As a first-round pick out of college pitching in the low Class A Midwest League, righthander Chad Jenkins ought to have been able to dominate his younger competition. Instead, Jenkins was good but not great for Lansing, going 5-4, 3.63 in 79 innings. His control was excellent, as he walked just 13 hitters in 13 starts. But his other numbers were fairly ordinary. He gave up 87 hits for a .277 opponent average and struck out just 7.26 batters per nine innings. Again, good numbers, but a little less than you'd expect from a 22-year-old with a low 90s fastball and the makings of a plus slider pitching in the Midwest League.
The Blue Jays promoted Jenkins to high Class A Dunedin for the second half, and he debuted there last Thursday, giving up six runs (three earned) on seven hits in six innings in a loss to Daytona. Back on the mound last night against Clearwater, Jenkins turned in one of his best starts of the season. He tossed seven innings and gave up just a run on five hits to pick up his first FSL win. It'll go in the books as a complete game, as well, since the contest was shortened to seven innings by rain. Jenkins fanned five and induced 13 groundouts, another thing he's been doing well—he put up a 1.72 groundout-to-flyout ratio with Lansing.
Ups And Downs For Matzek
Tyler Matzek has some of the best stuff you'll find in a teenage pitcher, with a fastball that's reached the upper 90s and a true four-pitch arsenal with his curveball, slider and changeup. Not surprisingly then, the lefthander has fanned 39 hitters in 35 innings since joining low Class A Asheville in late May. For the most part, the only person that's been able to slow Matzek down has been himself. He handed out 24 walks over his seven starts, and in his previous start, he tossed 5 2/3 no-hit innings while walking five. The walks are a big reason that three of his first six starts lasted fewer than five innings.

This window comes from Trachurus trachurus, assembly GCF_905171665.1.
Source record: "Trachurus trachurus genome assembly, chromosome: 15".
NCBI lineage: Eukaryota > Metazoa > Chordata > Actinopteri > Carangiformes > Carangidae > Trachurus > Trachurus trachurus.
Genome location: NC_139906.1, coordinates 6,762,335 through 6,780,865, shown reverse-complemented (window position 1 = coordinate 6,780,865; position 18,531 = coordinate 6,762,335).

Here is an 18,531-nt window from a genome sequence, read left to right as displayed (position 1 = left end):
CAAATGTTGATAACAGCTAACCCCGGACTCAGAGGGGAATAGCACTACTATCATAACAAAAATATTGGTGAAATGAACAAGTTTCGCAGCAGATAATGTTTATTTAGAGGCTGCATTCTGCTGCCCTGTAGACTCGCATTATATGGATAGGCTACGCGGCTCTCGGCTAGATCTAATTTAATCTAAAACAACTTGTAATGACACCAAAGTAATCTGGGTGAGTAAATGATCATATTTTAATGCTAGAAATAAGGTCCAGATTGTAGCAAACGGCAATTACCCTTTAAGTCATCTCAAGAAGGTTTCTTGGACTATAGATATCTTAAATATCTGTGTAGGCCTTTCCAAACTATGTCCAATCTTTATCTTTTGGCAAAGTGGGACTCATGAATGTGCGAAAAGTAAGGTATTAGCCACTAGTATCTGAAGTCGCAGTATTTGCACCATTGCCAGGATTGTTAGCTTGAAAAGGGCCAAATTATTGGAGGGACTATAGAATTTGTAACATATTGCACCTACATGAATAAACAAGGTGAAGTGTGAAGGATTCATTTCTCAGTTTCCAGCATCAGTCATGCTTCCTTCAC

Matzek was at it again last night against Kannapolis, striking out seven over 5 2/3 innings but also issuing three walks. He gave up three runs on five hits as well, both of which matched season highs. He had to work hard most of the night, retiring the side in order only once. But when that's one of his worst outings of the season, you know there hasn't been too much to complain about so far.
Heredia Getting On Track
Righthander Jairo Heredia helped low Class A Charleston snap a nine-game losing streak with six strong innings against Augusta. He's no stranger to the South Atlantic League. Heredia spent the entire 2008 season with Charleston and then made four starts there in an injury-shortened ’09 season. He didn't fare much better in his first four starts with the RiverDogs this season, going 1-1, 6.17, after being demoted from high Class A Tampa, where he was 0-6, 6.93 in 24 2/3 innings. But Heredia has turned things around lately. He's given up just three runs over his last 18 2/3 innings, covering four starts. He gave up only one run on three hits over six innings last night, fanning seven and walking two. Heredia's still only 20 years old, so there's still plenty of time for him to re-establish his prospect status if he keeps producing at this rate.
Line Of The Night
Some lines in the box score simply jump out, for good reasons or bad. Triple-A Charlotte righthander Clevelan Santeliz falls into the latter category. The 23-year-old hadn't allowed more than two runs or three hits in any of his first 19 appearances before he entered the Knights' game with Norfolk last night in the seventh inning. But he allowed the first five men he faced to reach base, punctuated by his giving up a grand slam to Tides third baseman Josh Bell—Bell's 10th homer of the year and second of the game. Santeliz came back out for the eighth and gave up two more runs, finishing with a line of 1 IP, 7 H, 7 R, 7 ER, 2 BB, 0 SO. As is the danger for relievers, the one bad outing spiked his ERA from 3.81 to 6.00.
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